Calvin’s Commentaries: More game here than anticipated

The art on a game box adds nothing to how well the game plays, but it can be a critical element in attracting attention.

Take Triax, a small box, self-published work by Rian Logan, the artwork of a gothic western wizard is amazing – Logan is the artist too. It would draw our little group for a closer look even in a crowded game store.

That’s the first step in gaining a game player.

But, what would the investigating gamer find with Triax?

Well, designer Logan stated, “I think players can expect a deeply strategic game of feinting, blocking, and reevaluating their tactics.

“Unlike chess, long-term strategies don’t work here as the board can change underneath your feet. It’s also a game where a particular strategy doesn’t just simply win every time.

“Despite designing this game, I rarely win a game of it, and I think that’s a good thing.”

So what did we think when we gave this one a whirl?

Well in reading the rules we weren’t expecting a lot to be honest. It seemed a bit pedestrian in reading the rule set, a game likely to play quickly but without a great deal of tension.

Boy was that expectation way off base.

The game is played on a board of seven hexagonal pieces, each with three spots where pieces can sit after a move. So it’s a confined space, but since the hexagonal pieces can be positioned in different ways, and each is two-sided, there is a lot of potential variation in the layout.

Then the pieces don’t just move within the hex grid. They can ‘warp’ off the board emerging directly opposite. Wow! This mechanic changes things,

Forget an opponent can ‘warp’ a piece and they likely jump to a win – getting their three wizard pieces onto the three points of a single hex.

The game got better with warping.

But then Logan added in the ability that three times in a game a player can forgo moving to ‘warp reality’ which allows the rotation of one of the six out hexes to a different orientation.

This is a hugely cool aspect of the game, and rare will be the win where you have not used the ability – but be careful, holding one in reserve might be the only way to stop a winning move too.

The game, maybe because it seems simple has a sort of built-in mind trap. You can get easily hyper-focused on positioning for a win on the next turn, that you miss the warp twist and move that gives the opponent a win.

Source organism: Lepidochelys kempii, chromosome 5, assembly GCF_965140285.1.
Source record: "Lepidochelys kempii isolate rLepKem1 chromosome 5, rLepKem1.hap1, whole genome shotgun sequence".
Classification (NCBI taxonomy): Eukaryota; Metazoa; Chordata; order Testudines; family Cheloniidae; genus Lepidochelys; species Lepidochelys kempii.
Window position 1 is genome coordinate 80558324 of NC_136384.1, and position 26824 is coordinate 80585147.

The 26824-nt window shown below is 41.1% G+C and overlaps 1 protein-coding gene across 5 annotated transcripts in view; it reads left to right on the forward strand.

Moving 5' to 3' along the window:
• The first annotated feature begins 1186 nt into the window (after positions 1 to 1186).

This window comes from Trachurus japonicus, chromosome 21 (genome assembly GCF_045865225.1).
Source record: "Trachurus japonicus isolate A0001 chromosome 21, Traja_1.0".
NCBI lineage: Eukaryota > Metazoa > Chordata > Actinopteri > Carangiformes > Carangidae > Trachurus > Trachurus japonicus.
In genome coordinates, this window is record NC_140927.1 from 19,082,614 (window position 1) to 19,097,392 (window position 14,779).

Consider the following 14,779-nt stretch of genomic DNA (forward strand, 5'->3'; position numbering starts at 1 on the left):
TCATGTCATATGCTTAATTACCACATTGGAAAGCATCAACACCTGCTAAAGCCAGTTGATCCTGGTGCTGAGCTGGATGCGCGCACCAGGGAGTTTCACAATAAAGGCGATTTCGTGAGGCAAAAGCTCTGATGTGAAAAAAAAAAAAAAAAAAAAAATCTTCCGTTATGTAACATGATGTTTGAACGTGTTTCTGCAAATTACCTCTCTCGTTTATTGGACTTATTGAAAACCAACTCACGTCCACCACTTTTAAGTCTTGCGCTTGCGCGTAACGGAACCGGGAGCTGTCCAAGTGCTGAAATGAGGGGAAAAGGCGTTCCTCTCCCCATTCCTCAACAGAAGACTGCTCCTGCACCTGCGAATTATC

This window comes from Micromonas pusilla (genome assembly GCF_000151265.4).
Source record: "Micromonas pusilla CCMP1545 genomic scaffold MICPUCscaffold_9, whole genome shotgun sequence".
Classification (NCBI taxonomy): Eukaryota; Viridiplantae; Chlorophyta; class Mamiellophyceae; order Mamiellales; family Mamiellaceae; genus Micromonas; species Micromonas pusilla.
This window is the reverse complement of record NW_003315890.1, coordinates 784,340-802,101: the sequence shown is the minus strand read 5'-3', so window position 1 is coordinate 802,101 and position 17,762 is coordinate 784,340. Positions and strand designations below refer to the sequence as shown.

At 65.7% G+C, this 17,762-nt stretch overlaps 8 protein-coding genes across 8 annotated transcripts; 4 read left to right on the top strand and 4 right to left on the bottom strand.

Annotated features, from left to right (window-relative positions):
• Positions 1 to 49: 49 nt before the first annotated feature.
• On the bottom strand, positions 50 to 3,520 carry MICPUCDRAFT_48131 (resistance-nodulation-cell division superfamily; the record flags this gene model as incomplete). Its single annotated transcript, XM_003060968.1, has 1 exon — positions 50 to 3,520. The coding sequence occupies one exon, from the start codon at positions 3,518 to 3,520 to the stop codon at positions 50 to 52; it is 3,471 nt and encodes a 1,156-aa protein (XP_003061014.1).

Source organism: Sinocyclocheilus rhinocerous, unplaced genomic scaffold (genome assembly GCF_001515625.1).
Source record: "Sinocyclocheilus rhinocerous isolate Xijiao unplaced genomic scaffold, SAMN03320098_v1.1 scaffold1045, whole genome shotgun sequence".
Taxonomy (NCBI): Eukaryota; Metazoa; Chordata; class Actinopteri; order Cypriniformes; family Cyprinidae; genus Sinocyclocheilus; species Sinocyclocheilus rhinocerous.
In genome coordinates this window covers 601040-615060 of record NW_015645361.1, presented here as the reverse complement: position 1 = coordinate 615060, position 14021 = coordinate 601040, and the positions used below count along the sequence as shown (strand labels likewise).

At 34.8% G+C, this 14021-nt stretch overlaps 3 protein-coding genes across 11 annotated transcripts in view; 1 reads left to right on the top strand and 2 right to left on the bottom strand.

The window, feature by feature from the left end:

Analyzing what an opponent can do with his turn – you can move three spaces in any combo with the three pieces – is critical.

So back to the designer for some thoughts.

“Triax started, as most of my games do, to create something new,” offered Logan. “I love abstract games (Checkers, Chess, Go) and I wanted to make it simple to learn and yet highly replayable.

“I love hexagons and knew that I wanted to incorporate them into the game.

“I started playing with how three pieces could move around seven hexagons and came up with the core of the game.

“After that, it was just figuring out the movement rules and the win condition.

“I noticed right away in early play-testing that it could be played fairly quickly like checkers or if you put thought into your moves and anticipated your opponent’s moves, it would play more like chess.”

A comparison to chess might be a big stretch, but Triax is easily the equal of a good checker contest.

So in the designer’s mind, what is the best element of the game?

“The double-sided hexagons create a playing board which is different every time, with over 30 million combinations, I don’t suppose anyone will ever play the same game of Triax twice in their lifetime,” said Logan.

“I hope I’ve created a game where players can get more out of it, depending on how much they put in. “For example, in early playtest sessions. All of the games were 10 to 15 minutes. It wasn’t until I took the game to a ‘spiel and let some real strategic thinkers go at it that I saw exceed 45 minutes.”

And there were tweaks along the way.

“Originally you could ‘Bend Reality’ as often as you liked, and with two highly competitive players, the game could go on forever, so that was what led to the spell counters, and only being able to ‘Bend Reality’ three times per game,” said Logan.

But, what is the most unique mechanic within the rules?

“There’s a lot I could point out here but I suppose the fact that the game and the strategy begins with laying out the game board hexes,” he said. “As the first player places the first hex they have to consider how each piece might move into the center hex, and must ensure that their opponent cannot pull off a first-turn win.”

The ‘strategy’ section of the rules, it suggests avoiding a layout that could lead to a first-turn win. It should be a rule and move on. It makes sense and stops potential arguments when a gamer goes for the sure win.

That’s a niggly thing but is likely the biggest hole in a game that surprised when it hit the table – a surprise in a very good way.

There is a lot of ‘game’ in this small box that invites you in with great box art.

Only a two-player, but as an abstract strategy game free of luck, this is a game that is a candidate for a top-five game come year-end.

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